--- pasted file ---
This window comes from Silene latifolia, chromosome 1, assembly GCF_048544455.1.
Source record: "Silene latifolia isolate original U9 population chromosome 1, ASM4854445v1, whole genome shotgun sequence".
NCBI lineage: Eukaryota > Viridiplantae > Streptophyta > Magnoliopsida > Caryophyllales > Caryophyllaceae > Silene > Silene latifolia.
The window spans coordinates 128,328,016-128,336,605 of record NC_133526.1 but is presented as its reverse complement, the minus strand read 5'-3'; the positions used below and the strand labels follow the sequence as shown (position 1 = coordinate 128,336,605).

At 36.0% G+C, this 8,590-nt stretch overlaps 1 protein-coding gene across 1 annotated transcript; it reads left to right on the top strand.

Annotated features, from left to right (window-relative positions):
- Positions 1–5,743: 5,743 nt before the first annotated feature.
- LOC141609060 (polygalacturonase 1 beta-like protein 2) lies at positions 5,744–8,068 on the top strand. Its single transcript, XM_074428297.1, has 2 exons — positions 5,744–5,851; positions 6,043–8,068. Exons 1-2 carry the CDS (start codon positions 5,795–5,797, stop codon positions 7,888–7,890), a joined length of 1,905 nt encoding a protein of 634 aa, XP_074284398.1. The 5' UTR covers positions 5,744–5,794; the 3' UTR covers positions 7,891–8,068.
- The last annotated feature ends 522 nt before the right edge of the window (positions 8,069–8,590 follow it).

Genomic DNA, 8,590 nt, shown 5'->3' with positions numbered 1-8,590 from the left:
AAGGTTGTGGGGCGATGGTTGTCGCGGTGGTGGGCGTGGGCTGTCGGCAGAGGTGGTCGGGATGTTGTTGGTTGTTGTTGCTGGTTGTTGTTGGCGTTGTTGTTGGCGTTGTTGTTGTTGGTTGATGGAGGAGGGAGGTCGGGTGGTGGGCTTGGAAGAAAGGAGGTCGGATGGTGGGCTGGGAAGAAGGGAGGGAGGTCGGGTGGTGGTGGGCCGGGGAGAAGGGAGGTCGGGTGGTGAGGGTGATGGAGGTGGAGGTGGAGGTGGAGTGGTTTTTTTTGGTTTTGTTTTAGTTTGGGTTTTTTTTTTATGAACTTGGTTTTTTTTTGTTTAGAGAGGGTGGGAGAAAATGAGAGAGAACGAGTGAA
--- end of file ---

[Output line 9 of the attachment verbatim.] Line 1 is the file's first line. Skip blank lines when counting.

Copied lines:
- The last annotated feature ends 522 nt before the right edge of the window (positions 8,069–8,590 follow it).